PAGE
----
From acting to health care, UofL nursing and medical school alumna Kristie J. Paris, M.D. shares her story

From acting to health care, UofL nursing and medical school alumna Kristie J. Paris, M.D. shares her story

From acting to health care, UofL nursing and medical school alumna Kristie J. Paris, M.D. shares her story

Dr. Kristie J. Paris

    • Describe how you began your career.

      Initially, I wanted to work in theatre. I had a scholarship to Juilliard, and in High School I participated in the junior theater at Actors Theatre. Then, I decided to become a nurse. I applied to Norton’s School of Nursing; a diploma degree program in 1972; my clinicals were from 7am-noon, classes were from 1pm-5pm and our Science and general requirement courses were taught on the Belknap Campus from 6- 10 pm.

        • You went on to earn a bachelor’s of science in nursing and a medical degree, how did you make these decisions?

        After earning the diploma degree, I decided to go back to school to get a degree in biology and thought about becoming a physician’s assistant; Nurse Practitioners were just in their infancy. During this time, I was working part time in the intensive care unit at Kosair Hospital and then on the Leatherman Spine Floor at Norton’s.  While earning my degree in biology, I met Dr. Ruth Craddock. After multiple conversations she recruited me into Uof L’s first baccalaureate nursing class in 1976.

        In the 70’s, nursing classes were taken in tandem with some of the medical school courses, and I did really well in those combination classes. Dr. Craddock and Karen Roberts talked to me about pursing a master’s degree and becoming a nurse practitioner. However, simultaneously Dr. Polk and Dr. Lynne Waite convinced me to take the MCAT; and on March 17, 1978 I was accepted into the UofL School of Medicine. I chose Medicine over Nursing at that time because the roll of the Nurse Practitioner was not well defined.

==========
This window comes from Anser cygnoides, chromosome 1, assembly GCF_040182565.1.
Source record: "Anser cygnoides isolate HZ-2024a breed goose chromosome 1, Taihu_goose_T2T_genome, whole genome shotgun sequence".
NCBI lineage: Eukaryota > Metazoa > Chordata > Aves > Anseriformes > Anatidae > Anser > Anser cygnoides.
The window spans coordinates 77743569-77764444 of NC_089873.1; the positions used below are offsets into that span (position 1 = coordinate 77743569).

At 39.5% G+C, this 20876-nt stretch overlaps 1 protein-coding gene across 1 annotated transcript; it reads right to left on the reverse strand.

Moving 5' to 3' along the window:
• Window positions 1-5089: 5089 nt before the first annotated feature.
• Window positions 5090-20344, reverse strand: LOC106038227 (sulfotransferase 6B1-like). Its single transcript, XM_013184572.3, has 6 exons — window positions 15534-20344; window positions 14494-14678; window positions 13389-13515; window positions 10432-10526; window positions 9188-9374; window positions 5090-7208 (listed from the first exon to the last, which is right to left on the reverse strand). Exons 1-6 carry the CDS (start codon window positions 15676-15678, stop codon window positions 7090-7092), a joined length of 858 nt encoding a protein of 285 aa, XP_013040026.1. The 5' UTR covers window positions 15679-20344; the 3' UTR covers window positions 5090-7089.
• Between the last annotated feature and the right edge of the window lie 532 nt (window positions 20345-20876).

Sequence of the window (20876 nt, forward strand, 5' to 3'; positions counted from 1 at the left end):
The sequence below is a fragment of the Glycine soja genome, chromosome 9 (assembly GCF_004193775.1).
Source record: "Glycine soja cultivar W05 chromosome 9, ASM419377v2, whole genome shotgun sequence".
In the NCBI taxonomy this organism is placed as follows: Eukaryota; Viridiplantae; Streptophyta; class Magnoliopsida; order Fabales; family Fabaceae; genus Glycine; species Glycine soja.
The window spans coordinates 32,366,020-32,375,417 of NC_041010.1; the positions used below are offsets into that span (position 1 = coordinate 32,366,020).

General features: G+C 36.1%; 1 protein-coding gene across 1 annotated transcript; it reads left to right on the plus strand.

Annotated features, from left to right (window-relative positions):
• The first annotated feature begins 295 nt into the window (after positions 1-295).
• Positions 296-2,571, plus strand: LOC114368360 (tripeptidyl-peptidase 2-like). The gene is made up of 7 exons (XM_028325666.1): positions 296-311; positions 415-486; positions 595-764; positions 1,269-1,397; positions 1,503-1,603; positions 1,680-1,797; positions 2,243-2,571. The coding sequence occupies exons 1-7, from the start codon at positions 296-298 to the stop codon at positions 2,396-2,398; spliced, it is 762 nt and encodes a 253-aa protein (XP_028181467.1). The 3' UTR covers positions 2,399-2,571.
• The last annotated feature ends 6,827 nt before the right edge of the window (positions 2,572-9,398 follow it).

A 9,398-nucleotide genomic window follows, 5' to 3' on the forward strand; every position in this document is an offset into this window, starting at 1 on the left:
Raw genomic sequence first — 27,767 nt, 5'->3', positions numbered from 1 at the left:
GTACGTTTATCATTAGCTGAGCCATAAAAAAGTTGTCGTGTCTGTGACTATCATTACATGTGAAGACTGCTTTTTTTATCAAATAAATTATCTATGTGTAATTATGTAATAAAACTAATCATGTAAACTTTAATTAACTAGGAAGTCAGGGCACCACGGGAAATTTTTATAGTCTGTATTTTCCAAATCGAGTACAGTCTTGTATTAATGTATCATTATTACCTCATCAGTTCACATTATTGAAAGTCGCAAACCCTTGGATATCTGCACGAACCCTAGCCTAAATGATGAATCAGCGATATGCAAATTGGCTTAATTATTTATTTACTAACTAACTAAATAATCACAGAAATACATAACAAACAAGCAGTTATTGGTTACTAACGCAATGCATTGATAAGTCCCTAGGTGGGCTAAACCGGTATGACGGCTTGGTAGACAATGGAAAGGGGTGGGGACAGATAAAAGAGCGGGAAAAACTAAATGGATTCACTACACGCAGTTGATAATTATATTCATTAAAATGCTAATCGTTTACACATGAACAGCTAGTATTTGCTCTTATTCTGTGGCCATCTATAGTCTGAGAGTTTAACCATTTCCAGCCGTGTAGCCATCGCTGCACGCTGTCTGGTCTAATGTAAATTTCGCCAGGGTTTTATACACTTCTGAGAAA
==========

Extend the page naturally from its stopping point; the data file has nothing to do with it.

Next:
In 1982, I graduated from medical school. I elected to complete a residency at the James Graham Brown Cancer Center from 82-86, and completed fellowship in Radiation Oncology at the Mallinkrodt Institute of Radiology, at Washington University 1986-87. I then returned to the University of Louisville to practice Radiation Oncology, and become the Residency Program Director.

          • Were your involved in any student life activities while at UofL?

            Yes, I served as the first president of the School of Nursing student government association. We were rebels and pursued the separation of the student body from the School of Medicine. Meanwhile Dr. Craddock was also formally separating the School of Nursing from the School of Medicine. Prior to this time, the School of Medicine represented the school of Nursing.

              • Why did you ultimately decide to teach?

                Even after leaving UofL, I was always teaching; teaching techs, nurses, residents and students. The willingness to learn and the willingness to teach always make practice at all levels more rewarding. Teaching builds a stronger team, and improves patient care and outcomes. The biggest part of medicine is the education of our patients we serve. That is why I went into academic medicine because I value lifelong education and learning.

                I became an assistant professor at the UofL School of Medicine in 1987, associate professor in 1993 and full professor in 2000.  In 2008 I decided to leave the UofL for private practice for personal reasons. I am very proud to have been named one of Louisville’s “2015 TOP DOCS” in radiation oncology.

                  • Speak to the importance of nursing in health care.

                    When nurses are given knowledge and the support they deserve. They are the front-liners to patient care. I am proud to say that UofL nurses are more hands-on, very well rounded, focused on the patient, and much more empathetic to patients and their families. Health care can not and will not move forward if not for nurses.  Doctors can often be sidetracked with the strains of health care and the compliance issues allowing for detachment from the patient. Nurses do not detach – they are the patient’s advocate and frontline caregiver.  I am proud to be a Nurse and a physician.